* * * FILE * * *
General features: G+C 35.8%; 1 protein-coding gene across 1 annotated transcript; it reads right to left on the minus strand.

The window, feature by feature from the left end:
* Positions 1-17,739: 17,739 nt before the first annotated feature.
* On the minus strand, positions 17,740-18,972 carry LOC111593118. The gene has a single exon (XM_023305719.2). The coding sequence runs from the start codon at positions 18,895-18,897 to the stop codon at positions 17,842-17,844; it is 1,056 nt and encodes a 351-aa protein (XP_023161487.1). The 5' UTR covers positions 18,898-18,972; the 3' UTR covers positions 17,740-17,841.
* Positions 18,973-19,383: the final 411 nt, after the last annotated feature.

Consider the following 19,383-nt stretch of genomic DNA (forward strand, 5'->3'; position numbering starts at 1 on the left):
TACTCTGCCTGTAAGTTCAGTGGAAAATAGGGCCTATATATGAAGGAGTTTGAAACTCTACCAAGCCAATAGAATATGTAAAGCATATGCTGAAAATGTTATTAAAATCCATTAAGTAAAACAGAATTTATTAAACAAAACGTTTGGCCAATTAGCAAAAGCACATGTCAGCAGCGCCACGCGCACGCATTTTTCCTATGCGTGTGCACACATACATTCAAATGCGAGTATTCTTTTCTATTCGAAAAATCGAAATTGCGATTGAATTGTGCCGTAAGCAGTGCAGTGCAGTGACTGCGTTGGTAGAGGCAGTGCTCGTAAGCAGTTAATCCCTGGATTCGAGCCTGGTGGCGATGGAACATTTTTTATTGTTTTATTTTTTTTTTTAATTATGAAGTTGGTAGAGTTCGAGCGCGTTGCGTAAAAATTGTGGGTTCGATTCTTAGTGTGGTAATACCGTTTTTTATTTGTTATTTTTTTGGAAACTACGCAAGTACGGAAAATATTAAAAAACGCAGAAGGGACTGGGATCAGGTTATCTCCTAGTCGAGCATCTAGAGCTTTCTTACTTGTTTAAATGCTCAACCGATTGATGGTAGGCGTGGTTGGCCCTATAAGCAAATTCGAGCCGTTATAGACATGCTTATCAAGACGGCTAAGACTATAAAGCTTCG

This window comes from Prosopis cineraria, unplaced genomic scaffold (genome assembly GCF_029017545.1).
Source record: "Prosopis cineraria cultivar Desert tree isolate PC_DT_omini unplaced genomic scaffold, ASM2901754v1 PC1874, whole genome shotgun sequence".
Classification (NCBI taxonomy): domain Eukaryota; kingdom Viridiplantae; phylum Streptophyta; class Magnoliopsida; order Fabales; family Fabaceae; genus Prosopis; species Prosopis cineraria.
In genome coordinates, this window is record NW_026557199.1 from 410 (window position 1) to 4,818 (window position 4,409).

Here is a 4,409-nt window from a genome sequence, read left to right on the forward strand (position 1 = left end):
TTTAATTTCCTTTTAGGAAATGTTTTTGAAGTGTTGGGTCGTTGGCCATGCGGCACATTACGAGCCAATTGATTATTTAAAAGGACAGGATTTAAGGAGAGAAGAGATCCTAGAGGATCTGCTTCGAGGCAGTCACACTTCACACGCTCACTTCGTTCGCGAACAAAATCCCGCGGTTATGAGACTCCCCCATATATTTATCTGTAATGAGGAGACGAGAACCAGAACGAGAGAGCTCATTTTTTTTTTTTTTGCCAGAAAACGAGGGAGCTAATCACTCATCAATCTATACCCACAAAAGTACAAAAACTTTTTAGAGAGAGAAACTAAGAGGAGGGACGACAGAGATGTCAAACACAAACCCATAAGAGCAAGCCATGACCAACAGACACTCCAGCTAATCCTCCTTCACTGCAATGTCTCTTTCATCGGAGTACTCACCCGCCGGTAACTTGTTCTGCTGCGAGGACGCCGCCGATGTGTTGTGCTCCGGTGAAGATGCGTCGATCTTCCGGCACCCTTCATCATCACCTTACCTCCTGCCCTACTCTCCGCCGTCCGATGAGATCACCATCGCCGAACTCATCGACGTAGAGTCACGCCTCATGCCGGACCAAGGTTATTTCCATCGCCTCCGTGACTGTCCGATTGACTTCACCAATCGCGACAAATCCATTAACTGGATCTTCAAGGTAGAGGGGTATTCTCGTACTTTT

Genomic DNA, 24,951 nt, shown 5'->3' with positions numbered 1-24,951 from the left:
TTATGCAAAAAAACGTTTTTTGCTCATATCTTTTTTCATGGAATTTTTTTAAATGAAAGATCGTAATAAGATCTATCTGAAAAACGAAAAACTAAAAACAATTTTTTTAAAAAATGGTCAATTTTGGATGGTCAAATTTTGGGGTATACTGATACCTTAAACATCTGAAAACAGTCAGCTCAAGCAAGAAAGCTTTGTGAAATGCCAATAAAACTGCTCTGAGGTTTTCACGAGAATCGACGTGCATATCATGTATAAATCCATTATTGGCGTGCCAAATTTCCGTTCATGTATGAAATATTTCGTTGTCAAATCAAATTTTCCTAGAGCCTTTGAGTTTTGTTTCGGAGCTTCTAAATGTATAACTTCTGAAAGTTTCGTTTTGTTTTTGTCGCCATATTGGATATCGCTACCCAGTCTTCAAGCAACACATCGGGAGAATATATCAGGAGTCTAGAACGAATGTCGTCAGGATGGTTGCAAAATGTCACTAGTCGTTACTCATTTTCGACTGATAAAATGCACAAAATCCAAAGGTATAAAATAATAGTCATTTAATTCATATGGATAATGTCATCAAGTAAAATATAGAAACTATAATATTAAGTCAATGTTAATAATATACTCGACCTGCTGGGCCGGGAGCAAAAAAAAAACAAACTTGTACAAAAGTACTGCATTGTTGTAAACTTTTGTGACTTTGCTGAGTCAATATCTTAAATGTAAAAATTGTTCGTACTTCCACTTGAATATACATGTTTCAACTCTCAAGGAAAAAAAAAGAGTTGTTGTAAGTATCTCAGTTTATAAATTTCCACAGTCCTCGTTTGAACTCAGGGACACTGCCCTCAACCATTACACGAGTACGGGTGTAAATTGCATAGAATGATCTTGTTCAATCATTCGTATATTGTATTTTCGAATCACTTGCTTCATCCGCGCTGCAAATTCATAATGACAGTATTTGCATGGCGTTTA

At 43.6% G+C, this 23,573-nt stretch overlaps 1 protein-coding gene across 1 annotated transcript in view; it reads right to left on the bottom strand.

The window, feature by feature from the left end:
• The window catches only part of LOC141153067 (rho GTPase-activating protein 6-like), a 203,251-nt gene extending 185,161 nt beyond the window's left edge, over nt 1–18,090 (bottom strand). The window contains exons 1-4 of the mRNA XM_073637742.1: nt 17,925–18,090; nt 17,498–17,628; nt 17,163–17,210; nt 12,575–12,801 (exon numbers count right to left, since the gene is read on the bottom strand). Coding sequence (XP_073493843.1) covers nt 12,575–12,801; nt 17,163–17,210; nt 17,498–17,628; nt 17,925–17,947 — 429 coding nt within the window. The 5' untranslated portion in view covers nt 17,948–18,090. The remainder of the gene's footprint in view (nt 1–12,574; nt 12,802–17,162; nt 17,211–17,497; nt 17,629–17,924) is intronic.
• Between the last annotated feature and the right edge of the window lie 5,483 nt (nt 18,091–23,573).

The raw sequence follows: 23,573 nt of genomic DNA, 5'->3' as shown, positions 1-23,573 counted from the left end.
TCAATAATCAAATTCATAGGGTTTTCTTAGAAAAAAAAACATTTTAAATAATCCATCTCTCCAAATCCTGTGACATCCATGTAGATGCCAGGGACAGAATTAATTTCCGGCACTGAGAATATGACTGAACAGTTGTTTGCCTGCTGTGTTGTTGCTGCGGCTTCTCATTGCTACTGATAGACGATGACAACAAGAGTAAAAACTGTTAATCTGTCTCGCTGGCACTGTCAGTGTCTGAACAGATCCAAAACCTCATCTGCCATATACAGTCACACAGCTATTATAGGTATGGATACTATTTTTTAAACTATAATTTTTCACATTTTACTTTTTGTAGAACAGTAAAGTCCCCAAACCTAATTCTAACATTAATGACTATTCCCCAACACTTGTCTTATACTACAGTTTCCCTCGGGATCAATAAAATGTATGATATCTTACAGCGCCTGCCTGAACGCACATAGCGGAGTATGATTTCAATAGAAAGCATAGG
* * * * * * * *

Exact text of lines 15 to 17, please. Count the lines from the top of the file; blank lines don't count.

TTATGCAAAAAAACGTTTTTTGCTCATATCTTTTTTCATGGAATTTTTTTAAATGAAAGATCGTAATAAGATCTATCTGAAAAACGAAAAACTAAAAACAATTTTTTTAAAAAATGGTCAATTTTGGATGGTCAAATTTTGGGGTATACTGATACCTTAAACATCTGAAAACAGTCAGCTCAAGCAAGAAAGCTTTGTGAAATGCCAATAAAACTGCTCTGAGGTTTTCACGAGAATCGACGTGCATATCATGTATAAATCCATTATTGGCGTGCCAAATTTCCGTTCATGTATGAAATATTTCGTTGTCAAATCAAATTTTCCTAGAGCCTTTGAGTTTTGTTTCGGAGCTTCTAAATGTATAACTTCTGAAAGTTTCGTTTTGTTTTTGTCGCCATATTGGATATCGCTACCCAGTCTTCAAGCAACACATCGGGAGAATATATCAGGAGTCTAGAACGAATGTCGTCAGGATGGTTGCAAAATGTCACTAGTCGTTACTCATTTTCGACTGATAAAATGCACAAAATCCAAAGGTATAAAATAATAGTCATTTAATTCATATGGATAATGTCATCAAGTAAAATATAGAAACTATAATATTAAGTCAATGTTAATAATATACTCGACCTGCTGGGCCGGGAGCAAAAAAAAAACAAACTTGTACAAAAGTACTGCATTGTTGTAAACTTTTGTGACTTTGCTGAGTCAATATCTTAAATGTAAAAATTGTTCGTACTTCCACTTGAATATACATGTTTCAACTCTCAAGGAAAAAAAAAGAGTTGTTGTAAGTATCTCAGTTTATAAATTTCCACAGTCCTCGTTTGAACTCAGGGACACTGCCCTCAACCATTACACGAGTACGGGTGTAAATTGCATAGAATGATCTTGTTCAATCATTCGTATATTGTATTTTCGAATCACTTGCTTCATCCGCGCTGCAAATTCATAATGACAGTATTTGCATGGCGTTTA

At 43.6% G+C, this 23,573-nt stretch overlaps 1 protein-coding gene across 1 annotated transcript in view; it reads right to left on the bottom strand.

The window, feature by feature from the left end: